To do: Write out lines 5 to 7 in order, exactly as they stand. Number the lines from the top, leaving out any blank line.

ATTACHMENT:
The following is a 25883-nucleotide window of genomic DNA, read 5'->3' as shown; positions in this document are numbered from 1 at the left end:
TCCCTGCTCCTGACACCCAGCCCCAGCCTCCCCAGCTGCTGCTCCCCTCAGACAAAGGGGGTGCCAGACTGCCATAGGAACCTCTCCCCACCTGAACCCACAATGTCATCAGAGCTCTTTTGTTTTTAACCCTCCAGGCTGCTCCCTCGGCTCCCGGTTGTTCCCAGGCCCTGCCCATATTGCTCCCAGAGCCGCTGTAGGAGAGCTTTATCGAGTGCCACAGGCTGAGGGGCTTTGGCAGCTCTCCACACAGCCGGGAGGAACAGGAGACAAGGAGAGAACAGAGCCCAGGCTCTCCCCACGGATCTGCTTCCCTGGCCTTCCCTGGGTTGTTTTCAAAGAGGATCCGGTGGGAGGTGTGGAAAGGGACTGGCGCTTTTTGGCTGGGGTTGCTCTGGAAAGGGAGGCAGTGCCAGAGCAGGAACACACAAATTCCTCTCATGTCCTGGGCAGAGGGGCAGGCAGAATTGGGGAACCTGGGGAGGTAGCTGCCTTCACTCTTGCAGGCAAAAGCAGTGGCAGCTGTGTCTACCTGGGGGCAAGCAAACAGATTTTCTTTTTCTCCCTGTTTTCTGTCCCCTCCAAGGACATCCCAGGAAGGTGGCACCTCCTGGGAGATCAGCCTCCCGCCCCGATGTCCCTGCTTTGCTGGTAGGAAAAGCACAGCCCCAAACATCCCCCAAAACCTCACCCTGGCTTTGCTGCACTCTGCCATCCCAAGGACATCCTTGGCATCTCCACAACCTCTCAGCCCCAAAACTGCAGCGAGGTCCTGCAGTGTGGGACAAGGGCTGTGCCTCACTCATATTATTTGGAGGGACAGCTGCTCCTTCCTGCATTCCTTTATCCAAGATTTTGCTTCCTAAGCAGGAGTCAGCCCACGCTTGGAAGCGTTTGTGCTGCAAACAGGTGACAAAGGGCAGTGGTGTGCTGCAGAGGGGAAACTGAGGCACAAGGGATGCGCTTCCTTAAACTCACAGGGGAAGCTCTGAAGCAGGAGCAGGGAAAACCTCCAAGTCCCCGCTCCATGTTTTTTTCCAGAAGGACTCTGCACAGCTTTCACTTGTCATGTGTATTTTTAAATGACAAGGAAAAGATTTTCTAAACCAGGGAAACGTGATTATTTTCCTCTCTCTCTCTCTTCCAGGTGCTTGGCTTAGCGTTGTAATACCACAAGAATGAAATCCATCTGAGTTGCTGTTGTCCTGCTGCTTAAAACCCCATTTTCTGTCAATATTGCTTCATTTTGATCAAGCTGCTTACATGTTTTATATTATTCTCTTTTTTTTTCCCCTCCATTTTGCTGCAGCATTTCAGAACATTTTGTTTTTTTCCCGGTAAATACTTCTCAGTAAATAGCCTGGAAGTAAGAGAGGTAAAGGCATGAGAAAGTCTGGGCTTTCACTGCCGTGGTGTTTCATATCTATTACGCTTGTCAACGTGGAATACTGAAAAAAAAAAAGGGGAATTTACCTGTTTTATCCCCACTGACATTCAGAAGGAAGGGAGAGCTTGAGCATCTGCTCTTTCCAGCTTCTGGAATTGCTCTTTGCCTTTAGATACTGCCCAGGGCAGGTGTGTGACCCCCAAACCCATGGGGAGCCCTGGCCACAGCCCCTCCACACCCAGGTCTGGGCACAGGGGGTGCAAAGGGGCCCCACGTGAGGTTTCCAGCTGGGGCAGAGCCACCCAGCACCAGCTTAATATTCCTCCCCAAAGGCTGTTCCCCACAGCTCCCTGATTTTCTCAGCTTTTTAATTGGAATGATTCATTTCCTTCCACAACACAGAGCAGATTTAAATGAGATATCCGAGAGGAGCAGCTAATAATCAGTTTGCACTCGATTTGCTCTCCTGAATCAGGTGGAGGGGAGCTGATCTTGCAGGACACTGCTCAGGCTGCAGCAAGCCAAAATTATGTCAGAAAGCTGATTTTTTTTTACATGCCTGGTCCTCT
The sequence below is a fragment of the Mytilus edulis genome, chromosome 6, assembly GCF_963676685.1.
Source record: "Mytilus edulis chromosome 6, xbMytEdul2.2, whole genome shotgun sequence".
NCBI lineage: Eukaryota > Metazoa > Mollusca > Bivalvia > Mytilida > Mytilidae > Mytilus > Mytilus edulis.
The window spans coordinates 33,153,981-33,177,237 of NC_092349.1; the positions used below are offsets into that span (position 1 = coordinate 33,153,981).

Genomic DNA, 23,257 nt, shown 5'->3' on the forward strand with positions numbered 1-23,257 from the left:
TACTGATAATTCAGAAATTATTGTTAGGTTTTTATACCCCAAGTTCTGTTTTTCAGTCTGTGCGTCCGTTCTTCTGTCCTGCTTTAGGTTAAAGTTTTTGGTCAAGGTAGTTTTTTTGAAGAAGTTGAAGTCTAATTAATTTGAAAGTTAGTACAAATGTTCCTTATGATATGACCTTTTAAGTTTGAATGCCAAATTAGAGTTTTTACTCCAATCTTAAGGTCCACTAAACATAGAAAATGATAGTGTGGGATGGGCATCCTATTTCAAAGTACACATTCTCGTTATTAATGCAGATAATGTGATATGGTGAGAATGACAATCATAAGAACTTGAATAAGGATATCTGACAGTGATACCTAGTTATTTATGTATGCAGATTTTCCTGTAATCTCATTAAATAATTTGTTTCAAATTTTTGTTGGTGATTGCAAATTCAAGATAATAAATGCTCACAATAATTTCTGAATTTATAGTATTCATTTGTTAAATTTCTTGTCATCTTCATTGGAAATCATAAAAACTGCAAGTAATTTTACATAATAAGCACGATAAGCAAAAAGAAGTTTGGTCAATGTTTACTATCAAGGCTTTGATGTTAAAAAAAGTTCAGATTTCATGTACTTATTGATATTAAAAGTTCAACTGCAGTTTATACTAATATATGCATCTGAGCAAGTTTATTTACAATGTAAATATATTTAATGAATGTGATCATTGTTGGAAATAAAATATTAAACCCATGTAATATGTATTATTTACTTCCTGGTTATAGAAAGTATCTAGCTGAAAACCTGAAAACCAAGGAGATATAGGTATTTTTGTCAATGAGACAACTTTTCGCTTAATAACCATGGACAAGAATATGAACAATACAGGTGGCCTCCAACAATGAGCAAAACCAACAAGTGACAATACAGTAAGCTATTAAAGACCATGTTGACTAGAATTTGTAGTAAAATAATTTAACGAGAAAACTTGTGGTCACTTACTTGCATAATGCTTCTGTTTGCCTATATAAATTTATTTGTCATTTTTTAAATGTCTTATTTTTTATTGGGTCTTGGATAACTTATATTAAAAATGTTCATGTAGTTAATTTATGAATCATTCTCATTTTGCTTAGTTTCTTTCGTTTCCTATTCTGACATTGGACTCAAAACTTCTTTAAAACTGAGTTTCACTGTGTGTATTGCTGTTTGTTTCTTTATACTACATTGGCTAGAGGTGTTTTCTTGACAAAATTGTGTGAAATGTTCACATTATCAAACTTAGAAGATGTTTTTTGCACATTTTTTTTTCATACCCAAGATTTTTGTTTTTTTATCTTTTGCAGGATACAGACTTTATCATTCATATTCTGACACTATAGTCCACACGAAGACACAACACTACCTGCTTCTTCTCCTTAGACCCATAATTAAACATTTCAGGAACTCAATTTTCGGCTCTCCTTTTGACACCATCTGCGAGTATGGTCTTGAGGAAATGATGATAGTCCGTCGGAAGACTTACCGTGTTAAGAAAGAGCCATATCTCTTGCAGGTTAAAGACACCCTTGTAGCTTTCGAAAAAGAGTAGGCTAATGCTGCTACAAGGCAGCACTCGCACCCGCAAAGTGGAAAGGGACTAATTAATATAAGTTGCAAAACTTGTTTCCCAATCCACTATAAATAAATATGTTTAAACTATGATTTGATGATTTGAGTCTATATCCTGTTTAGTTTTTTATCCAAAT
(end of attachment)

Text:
NCBI lineage: Eukaryota > Metazoa > Mollusca > Bivalvia > Mytilida > Mytilidae > Mytilus > Mytilus edulis.
The window spans coordinates 33,153,981-33,177,237 of NC_092349.1; the positions used below are offsets into that span (position 1 = coordinate 33,153,981).

Genomic DNA, 23,257 nt, shown 5'->3' on the forward strand with positions numbered 1-23,257 from the left: